Efforts to conserve cultural heritage
Updated: 2012-02-29 17:24
By Zhu Linyong (China Daily)
Conservationists are cleaning buddhist canon woodblocks at studio in Daxing, southern Beijing. [Photo/China Daily]
BEIJING — The Capital Museum and Bank of America Merrill Lynch launched a major joint project in Beijing to rescue a rare set of Buddhist canon woodblocks. The museum will receive conservation funding on the cleaning of the Qianlong Great Buddhist Canon Carved Woodblocks through the bank’s global Art Conservation Project, said the museum’s director, Guo Xiaoling.
The cleaning project kicked off in January and is expected to run for at least 200 days. The Qianlong Great Buddhist Canon, also known as Tripitaka or Dragon Tripitaka in short, “is a treasure to China and the world’s Buddhist community and is of extraordinary significance in history, literature and art,” said Guo.
The Qianlong Great Buddhist Canon, composed of 724 cases and totaling 7,240 volumes, is a complete collection of 1,669 Buddhist sutras, teachings, treatises and other literary content.
Believed to be the last official Tripitaka and the only existing one in China, it was carved on 79,036 woodblocks during the reign of Emperor Yongzheng in the Qing Dynasty in 1733 and completed during the reign of Emperor Qianlong in the Qing Dynasty in 1738.
However, due to social and historical reasons and natural degeneration, more than 20 percent of the 69,410 carved woodblocks have deteriorated and are in urgent need of conservation, said Hu Dongbo, a Peking University professor specializing in cultural heritage conservation and a key expert for the Buddhist canon woodblocks cleaning project.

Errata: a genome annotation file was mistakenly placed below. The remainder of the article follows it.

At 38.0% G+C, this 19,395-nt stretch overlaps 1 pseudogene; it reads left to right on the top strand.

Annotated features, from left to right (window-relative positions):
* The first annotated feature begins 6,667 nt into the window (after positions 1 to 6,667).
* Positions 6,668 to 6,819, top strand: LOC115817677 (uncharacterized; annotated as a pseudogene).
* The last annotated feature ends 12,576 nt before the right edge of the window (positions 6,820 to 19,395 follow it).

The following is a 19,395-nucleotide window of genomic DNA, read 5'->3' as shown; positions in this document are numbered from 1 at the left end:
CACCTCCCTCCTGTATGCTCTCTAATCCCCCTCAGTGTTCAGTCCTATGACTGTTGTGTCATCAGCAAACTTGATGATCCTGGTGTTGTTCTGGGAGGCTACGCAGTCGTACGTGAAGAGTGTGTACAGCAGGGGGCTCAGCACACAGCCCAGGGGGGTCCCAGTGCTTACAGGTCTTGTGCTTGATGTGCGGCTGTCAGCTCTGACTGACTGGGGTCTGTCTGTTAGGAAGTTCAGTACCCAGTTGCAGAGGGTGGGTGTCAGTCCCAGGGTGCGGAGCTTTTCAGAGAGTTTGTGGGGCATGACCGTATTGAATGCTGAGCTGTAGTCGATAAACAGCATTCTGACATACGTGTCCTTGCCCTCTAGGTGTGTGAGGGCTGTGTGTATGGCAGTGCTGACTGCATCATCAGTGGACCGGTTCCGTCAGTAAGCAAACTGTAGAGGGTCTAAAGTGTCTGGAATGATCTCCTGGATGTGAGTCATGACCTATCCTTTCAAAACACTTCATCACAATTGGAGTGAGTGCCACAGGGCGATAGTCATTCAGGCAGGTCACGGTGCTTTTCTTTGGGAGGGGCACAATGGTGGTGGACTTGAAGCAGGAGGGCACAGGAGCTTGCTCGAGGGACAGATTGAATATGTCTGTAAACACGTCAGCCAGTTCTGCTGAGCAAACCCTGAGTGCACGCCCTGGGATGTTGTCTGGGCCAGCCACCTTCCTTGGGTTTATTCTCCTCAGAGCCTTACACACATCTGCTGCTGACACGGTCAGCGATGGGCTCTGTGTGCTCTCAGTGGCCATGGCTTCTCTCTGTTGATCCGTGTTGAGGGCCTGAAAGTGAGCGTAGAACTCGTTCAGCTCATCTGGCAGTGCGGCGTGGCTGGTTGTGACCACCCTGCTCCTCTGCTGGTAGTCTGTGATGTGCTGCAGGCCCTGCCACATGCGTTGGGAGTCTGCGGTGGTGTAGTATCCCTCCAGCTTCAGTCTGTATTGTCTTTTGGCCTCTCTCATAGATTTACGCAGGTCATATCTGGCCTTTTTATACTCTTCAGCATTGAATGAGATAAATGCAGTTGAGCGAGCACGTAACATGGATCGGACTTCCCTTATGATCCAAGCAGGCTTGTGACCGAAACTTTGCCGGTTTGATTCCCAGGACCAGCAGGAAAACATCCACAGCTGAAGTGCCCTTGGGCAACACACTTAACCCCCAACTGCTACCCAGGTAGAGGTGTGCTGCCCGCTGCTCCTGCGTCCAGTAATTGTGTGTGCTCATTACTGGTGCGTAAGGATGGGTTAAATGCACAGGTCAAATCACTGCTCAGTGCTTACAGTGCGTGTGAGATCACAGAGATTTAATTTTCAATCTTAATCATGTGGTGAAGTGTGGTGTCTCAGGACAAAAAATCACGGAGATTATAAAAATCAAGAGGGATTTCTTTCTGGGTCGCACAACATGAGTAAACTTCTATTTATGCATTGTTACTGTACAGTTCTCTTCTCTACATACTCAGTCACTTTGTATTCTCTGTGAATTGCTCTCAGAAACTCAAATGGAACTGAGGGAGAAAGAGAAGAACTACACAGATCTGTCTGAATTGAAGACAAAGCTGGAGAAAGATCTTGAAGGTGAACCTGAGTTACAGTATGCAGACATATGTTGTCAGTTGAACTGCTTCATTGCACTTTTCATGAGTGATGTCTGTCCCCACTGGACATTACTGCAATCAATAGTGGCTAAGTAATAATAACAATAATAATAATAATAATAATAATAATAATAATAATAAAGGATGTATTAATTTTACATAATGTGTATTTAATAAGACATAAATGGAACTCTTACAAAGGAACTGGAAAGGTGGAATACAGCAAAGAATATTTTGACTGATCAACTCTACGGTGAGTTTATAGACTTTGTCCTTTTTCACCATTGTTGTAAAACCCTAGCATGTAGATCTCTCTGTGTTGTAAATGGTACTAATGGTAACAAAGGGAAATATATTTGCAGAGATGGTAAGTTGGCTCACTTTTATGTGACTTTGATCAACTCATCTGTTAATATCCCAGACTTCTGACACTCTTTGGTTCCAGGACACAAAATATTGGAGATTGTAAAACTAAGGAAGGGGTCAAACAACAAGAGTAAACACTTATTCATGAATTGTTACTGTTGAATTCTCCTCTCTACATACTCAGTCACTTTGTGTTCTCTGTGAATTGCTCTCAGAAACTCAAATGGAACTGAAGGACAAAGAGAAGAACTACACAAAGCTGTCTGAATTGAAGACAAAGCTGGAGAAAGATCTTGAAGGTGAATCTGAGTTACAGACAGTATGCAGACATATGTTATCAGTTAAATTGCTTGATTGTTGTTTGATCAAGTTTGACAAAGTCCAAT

Each case has 10 volumes.
The Tripitaka woodblocks conserved at the Capital Museum are the final edition of the Buddhist sutra in China as well as the only set of carved woodblocks for Tripitaka in Chinese still kept in China. The book contains not only the Buddhist sutras, but also collects the works, remarks, biographies, catalogues and other content about eminent monks in the Yuan Dynasty, the Ming Dynasty and the Qing Dynasty. The book covers a broad range of areas including politics, economics, culture, astronomy, geography and daily life, and is of extraordinary significance in history, literature and art, say experts.
The Capital Museum has invited a group of experts to draw a blueprint for the protection and conservation of the Buddhist canon.
The funding from the bank, the actual amount of which was not disclosed by the two sides, is enough to support the cleaning of 5,000 pieces of Qianlong Great Buddhist Canon Carved Woodblocks.
But “a comprehensive conservation of the whole Buddhist canon, including cleaning, correcting erroneous characters and restoring the missing characters on the woodblocks may take eight to 10 years, said He Weiliang, a chief expert in charge of the cleaning work. The Bank of America Merrill Lynch Art Conservation Project supports the arts worldwide through sponsorships, grants and loans, said the bank’s Asia-Pacific president Brian J. Brille.
“It is a good and innovative trial to diversify the source of funding to protect the Qianlong Great Buddhist Canon,” said Guo Xiaoling. “We hope that corporate involvement will play an instrumental role in grand-scale cultural relic conservation projects in the future.”